Automaker Volkswagen said on Wednesday it was waiting for the European Union’s response to the US subsidy plan before making a decision on the location of its future battery factory.
The European number 1 in the car industry is thus putting pressure on the Commission to lighten the burden of investments in electric mobility, otherwise it could prefer a location in North America where companies benefit from billions of dollars in subsidies. of the American government since the implementation of its climate plan, the “Inflation Reduction Act” (IRA).
“We are still evaluating suitable locations for our next cell factories in Eastern Europe and North America. No decision has been made yet. We are sticking to our plan to build cell factories for approximately 240 GWh in Europe by 2030, but for that we need competitive framework conditions,” a spokesperson said on Wednesday.
“That’s why we are waiting to see what the EU Green Deal will bring,” he added.
Launched in August 2022 in the United States, the IRA promises tax credits to battery manufacturers, half of whose components would be manufactured from 2024 on North American territory.
Since then, projects for battery factories and electric vehicles have multiplied across the Atlantic, threatening European industry.
The European Commission, which has itself launched a green pact, hopes to reach an agreement with Washington in order to benefit from treatment that would be close to that of a free trade agreement.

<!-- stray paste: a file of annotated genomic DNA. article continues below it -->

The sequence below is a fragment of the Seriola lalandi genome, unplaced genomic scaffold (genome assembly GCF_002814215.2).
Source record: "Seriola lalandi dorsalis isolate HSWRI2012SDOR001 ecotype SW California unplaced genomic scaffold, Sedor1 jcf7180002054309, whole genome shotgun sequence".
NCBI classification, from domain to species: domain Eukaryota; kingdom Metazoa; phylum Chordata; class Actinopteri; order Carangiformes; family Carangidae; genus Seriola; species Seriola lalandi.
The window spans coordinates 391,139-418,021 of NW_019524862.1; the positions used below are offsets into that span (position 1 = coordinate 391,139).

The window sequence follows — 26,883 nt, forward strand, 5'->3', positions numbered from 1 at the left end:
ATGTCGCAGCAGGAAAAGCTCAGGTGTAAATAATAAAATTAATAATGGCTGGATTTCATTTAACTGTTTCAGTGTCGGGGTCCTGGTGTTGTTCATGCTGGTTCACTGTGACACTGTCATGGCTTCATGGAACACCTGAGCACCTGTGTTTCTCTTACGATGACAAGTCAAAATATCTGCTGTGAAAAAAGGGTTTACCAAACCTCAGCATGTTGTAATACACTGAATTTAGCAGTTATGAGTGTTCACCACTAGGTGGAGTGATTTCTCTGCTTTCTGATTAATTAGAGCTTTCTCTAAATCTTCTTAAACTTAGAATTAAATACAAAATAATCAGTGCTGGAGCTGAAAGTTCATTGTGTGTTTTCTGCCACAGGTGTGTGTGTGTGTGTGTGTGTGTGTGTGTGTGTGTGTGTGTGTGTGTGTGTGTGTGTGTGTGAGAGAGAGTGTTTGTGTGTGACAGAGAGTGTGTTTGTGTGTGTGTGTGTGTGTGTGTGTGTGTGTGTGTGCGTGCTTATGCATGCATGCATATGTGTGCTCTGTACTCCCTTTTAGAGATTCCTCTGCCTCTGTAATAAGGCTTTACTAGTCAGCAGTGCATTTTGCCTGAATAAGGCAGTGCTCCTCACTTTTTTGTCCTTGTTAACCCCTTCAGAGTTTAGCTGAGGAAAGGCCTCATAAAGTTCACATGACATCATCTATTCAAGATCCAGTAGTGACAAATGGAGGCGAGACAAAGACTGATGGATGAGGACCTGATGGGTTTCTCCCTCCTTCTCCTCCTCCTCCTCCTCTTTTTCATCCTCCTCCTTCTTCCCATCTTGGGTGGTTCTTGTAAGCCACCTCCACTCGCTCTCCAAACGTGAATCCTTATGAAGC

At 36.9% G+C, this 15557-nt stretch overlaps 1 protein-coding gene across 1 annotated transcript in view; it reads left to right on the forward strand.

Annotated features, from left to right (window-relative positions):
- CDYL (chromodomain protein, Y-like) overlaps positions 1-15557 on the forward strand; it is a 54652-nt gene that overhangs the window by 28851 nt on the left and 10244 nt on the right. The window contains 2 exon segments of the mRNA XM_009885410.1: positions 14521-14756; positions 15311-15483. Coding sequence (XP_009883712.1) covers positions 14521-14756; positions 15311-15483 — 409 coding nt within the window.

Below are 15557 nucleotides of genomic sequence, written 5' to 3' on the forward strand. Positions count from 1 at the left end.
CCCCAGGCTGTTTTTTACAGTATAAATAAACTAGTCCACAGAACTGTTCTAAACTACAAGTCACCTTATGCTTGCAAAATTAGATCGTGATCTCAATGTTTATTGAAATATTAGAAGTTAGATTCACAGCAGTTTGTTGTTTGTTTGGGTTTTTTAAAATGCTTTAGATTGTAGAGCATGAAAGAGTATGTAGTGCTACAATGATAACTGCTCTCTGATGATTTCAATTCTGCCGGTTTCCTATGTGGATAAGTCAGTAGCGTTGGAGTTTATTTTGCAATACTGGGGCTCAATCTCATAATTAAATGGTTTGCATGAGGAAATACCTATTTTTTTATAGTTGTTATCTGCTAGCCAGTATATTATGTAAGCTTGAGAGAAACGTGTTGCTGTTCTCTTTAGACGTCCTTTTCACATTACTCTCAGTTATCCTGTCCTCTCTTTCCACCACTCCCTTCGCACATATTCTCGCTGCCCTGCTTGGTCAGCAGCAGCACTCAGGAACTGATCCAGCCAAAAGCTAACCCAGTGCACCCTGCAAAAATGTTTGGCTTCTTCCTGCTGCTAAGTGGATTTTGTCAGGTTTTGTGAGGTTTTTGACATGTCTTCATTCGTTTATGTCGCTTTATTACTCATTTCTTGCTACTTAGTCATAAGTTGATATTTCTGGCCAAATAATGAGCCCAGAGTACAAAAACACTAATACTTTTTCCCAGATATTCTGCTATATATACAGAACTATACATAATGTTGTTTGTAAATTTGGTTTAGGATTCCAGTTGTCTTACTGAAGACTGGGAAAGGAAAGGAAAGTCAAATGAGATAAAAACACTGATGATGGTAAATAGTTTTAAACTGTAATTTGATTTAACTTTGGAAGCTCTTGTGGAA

The subject will be on the table during the visit of the President of the European Commission, Ursula von der Leyen who will meet Joe Biden in Washington on Friday.
“Today the battery industry is led by Asian companies. And while the US is catching up thanks to the Inflation Reduction Act, Europe is falling further and further behind,” said Thomas. Schmall, a member of Volkswagen’s board of directors, on his Linkedin account last week.
“The terms of the IRA are so attractive that Europe risks losing the race for billions of investments which will be decided in the months and years to come”, he added, indicating that “important location decisions factories would be made in the coming days, months and years”.
The group still plans to set up two battery cell factories in Europe, one near its historic site in Salzgitter in Germany, the other in Valencia in Spain.
This article is originally published on connaissancedesenergies.org